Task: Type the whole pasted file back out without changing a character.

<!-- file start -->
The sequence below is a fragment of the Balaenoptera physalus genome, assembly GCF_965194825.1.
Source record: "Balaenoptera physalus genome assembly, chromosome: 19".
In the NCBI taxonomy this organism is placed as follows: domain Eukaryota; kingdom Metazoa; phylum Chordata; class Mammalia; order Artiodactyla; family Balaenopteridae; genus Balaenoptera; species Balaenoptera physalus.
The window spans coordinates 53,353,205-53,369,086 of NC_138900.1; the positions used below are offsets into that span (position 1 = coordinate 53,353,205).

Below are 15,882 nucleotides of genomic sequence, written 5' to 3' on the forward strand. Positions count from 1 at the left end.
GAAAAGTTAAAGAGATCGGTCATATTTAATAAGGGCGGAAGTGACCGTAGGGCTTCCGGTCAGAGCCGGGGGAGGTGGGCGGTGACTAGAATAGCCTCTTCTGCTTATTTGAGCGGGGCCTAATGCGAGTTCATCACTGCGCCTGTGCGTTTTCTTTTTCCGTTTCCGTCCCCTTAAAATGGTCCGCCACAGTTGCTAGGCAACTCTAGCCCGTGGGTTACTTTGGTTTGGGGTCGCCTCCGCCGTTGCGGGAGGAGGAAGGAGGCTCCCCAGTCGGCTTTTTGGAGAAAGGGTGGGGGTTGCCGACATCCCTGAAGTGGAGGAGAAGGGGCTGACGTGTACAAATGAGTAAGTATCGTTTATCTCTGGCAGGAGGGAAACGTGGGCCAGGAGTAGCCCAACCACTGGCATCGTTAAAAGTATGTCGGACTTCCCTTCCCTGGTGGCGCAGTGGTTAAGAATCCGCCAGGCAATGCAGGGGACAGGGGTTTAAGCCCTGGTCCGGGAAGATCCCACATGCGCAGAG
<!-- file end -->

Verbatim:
The sequence below is a fragment of the Balaenoptera physalus genome, assembly GCF_965194825.1.
Source record: "Balaenoptera physalus genome assembly, chromosome: 19".
In the NCBI taxonomy this organism is placed as follows: domain Eukaryota; kingdom Metazoa; phylum Chordata; class Mammalia; order Artiodactyla; family Balaenopteridae; genus Balaenoptera; species Balaenoptera physalus.
The window spans coordinates 53,353,205-53,369,086 of NC_138900.1; the positions used below are offsets into that span (position 1 = coordinate 53,353,205).

Below are 15,882 nucleotides of genomic sequence, written 5' to 3' on the forward strand. Positions count from 1 at the left end.
GAAAAGTTAAAGAGATCGGTCATATTTAATAAGGGCGGAAGTGACCGTAGGGCTTCCGGTCAGAGCCGGGGGAGGTGGGCGGTGACTAGAATAGCCTCTTCTGCTTATTTGAGCGGGGCCTAATGCGAGTTCATCACTGCGCCTGTGCGTTTTCTTTTTCCGTTTCCGTCCCCTTAAAATGGTCCGCCACAGTTGCTAGGCAACTCTAGCCCGTGGGTTACTTTGGTTTGGGGTCGCCTCCGCCGTTGCGGGAGGAGGAAGGAGGCTCCCCAGTCGGCTTTTTGGAGAAAGGGTGGGGGTTGCCGACATCCCTGAAGTGGAGGAGAAGGGGCTGACGTGTACAAATGAGTAAGTATCGTTTATCTCTGGCAGGAGGGAAACGTGGGCCAGGAGTAGCCCAACCACTGGCATCGTTAAAAGTATGTCGGACTTCCCTTCCCTGGTGGCGCAGTGGTTAAGAATCCGCCAGGCAATGCAGGGGACAGGGGTTTAAGCCCTGGTCCGGGAAGATCCCACATGCGCAGAG